The Investigative Committee of Belarus has notified Alieh Volčak, a legal representative for the family of Juryj Zacharanka that it has resumed an investigation into the 1999 disappearance of the former Belarusian interior minister.
According to Mr. Volčak, the notification was issued on December 18, two days after Germany’s broadcaster Deutsche Welle published an interview with a man claiming to have been involved in the abduction and murder of General Zacharanka, opposition politician Viktar Hančar and businessman Anatoĺ Krasoŭski as a member of a death squad led by Dzmitryj Paŭličenka, the then commander of a special rapid response police unit (SOBR).
In particular, Juryj Haraŭski, 41, who is said to be living as an asylum seeker in a “German-speaking region in the Alps,” claims that he was among the SOBR members who kidnapped General Zacharanka and took him to a military training area where, according to Mr. Haraŭski, the former interior minister was shot dead by the SOBR commander.
“They reopened the case rather promptly,” Mr. Volčak, a former prosecutorial investigator, told the news website belaruspartisan.by. “Investigators are facing a difficult task. Juryj Varaŭka [the Investigative Committee’s officer in charge of the case] must check the alibis of all those named by Yuryj Haraŭski, question them and find out where they were on the days of the disappearances of Zacharanka, Hančar, Krasoŭski and Zavadski.”
“If the investigator fails to do what is required of him in such instances, he may be suspected of concealing evidence of a crime, which is a criminal offense,” Mr. Volčak said.
A year ago the Investigative Committee formally suspended its investigation into Mr. Zacharanka’s disappearance.
Mr. Volčak complained about the suspension to Prosecutor General Aliaksandr Kaniuk, but the complaint was never considered.
“Such a complaint should be filed by [Mr. Zacharanka’s] relatives,” said Mr. Volčak. “But investigative activities are unlikely to resume even if they file a complaint. The suspension [of the investigation] was approved at the highest level.”
Police General Major Zacharanka, who was 47 when he went missing, was President Lukashenka’s interior minister in 1994-95 but joined the opposition camp after being dismissed for allegedly misusing public funds. He became known for his effort to found an organization of police and army officers.
An opposition-formed investigative group led by Mr. Volčak insisted that it had five witnesses to the general being forced into a car by a group of five or six men in civilian clothes on a street in Minsk on May 7, 1999.
The abduction of Yuryj Zacharanka ranks with the disappearance of former Central Election Commission Chairman Viktar Hančar and his friend Anatoĺ Krasoŭski in September 1999, and the case of Dzmitrij Zavadski, a Minsk-based cameraman for Russia's ORT television network who went missing in July 2000.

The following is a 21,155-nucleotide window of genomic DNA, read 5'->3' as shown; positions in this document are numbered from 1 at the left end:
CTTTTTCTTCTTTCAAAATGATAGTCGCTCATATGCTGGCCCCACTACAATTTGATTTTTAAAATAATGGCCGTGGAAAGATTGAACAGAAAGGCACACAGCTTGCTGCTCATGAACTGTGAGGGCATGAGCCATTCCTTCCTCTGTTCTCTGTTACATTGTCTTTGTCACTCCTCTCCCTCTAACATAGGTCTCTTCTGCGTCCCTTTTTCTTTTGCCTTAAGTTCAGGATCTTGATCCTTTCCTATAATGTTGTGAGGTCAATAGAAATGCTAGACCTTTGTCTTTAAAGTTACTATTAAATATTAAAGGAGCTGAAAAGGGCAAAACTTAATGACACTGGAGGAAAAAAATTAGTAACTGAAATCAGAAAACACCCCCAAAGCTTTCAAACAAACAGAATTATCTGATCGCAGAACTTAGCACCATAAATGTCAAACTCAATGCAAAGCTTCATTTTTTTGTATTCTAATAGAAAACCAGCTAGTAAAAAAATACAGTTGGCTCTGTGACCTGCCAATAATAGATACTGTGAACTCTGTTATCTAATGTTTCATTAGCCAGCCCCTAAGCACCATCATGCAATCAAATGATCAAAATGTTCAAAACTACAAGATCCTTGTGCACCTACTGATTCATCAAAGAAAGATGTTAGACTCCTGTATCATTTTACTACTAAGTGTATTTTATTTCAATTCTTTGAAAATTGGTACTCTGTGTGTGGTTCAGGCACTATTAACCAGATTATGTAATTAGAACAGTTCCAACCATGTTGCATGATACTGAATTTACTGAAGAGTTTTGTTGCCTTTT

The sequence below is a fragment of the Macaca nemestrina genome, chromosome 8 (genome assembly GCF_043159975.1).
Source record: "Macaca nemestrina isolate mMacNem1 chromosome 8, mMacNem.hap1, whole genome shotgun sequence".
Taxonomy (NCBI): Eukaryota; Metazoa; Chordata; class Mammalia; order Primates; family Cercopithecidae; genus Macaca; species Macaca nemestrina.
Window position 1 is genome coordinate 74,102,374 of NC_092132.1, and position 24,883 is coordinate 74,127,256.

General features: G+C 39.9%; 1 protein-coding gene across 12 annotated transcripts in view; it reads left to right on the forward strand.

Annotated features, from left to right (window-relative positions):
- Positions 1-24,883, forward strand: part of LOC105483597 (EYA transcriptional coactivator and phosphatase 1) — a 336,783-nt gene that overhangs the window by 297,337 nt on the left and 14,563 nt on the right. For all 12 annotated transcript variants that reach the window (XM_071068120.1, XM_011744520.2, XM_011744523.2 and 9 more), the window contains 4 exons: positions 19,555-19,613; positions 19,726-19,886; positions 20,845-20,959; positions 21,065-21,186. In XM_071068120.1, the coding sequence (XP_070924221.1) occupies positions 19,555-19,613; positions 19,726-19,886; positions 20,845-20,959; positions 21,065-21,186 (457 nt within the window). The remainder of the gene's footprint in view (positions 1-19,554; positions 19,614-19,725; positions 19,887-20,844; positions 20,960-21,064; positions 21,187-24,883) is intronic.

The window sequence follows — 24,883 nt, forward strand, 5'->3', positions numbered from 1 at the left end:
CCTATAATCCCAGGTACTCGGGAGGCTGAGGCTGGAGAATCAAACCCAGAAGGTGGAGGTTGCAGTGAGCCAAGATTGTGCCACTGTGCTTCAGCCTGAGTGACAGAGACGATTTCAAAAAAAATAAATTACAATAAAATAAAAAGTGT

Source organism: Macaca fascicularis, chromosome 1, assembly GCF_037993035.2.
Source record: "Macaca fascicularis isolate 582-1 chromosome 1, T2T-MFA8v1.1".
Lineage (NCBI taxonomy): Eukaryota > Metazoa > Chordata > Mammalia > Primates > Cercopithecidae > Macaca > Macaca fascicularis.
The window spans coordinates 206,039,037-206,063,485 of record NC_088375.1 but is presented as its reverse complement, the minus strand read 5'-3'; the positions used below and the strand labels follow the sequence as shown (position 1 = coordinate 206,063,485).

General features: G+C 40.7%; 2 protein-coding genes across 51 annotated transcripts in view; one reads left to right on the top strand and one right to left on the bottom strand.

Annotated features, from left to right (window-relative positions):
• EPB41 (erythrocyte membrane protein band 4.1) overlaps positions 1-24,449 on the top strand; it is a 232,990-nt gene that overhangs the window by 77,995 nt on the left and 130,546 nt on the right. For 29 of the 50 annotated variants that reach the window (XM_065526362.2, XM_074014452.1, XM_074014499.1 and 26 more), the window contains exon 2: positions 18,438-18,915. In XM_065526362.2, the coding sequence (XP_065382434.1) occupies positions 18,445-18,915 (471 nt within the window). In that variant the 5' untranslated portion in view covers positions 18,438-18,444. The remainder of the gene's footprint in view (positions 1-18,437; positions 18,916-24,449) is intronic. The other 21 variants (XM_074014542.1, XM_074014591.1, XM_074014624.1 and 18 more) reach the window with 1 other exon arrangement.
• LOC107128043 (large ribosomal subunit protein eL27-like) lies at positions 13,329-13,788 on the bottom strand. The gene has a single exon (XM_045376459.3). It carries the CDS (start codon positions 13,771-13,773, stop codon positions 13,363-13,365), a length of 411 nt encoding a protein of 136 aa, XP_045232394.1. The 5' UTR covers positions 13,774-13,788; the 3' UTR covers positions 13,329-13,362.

In his report on the disappearances, made in 2004 by order of the Council of Europe Parliamentary Assembly, Cypriot MP Christos Pourgourides charged that officials at the highest level of the Lukašenka government might have been involved and obstructed attempts to investigate the disappearances.
"As a criminal lawyer, I have no doubt in my mind that these disappearances were ordered at the highest possible level in the establishment of Belarus," Mr. Pourgourides told reporters in Strasbourg in 2004. "I cannot be certain that the order was given by the president himself, but I’m absolutely certain that the order for their abductions was given by people very, very close to the president."
In the run-up to Belarus’ 2001 presidential election, Uladzimir Hančaryk, chairman of the Federation of Trade Unions of Belarus who was one of the candidates, published what appeared to be a handwritten report addressed by the then criminal police chief, Mikalaj Lapacik, to the then interior minister, Uladzimir Navumaŭ. The report, dated November 21, 2000, said that Zacharanka, Hančar and Krasoŭski were physically eliminated by a group led by Dzmitryj Paŭličenka by order of Viktar Šejman, the then state secretary of the Security Council.
Authorities initially denied the existence of such a report, saying that the opposition had fabricated the document to discredit the Lukašenka government, but Minister Navumaŭ later admitted its authenticity.
In a videotaped statement sent to the press in June 2001, a member of the Prosecutor General’s Office’s team that was in charge of the case and a former prosecutorial investigator insisted that acting on orders from Mr. Šejman, Juryj Sivakoŭ, Belarus’ interior minister at the time, had formed a death squad led by Mr. Paŭličenka to eliminate political opponents.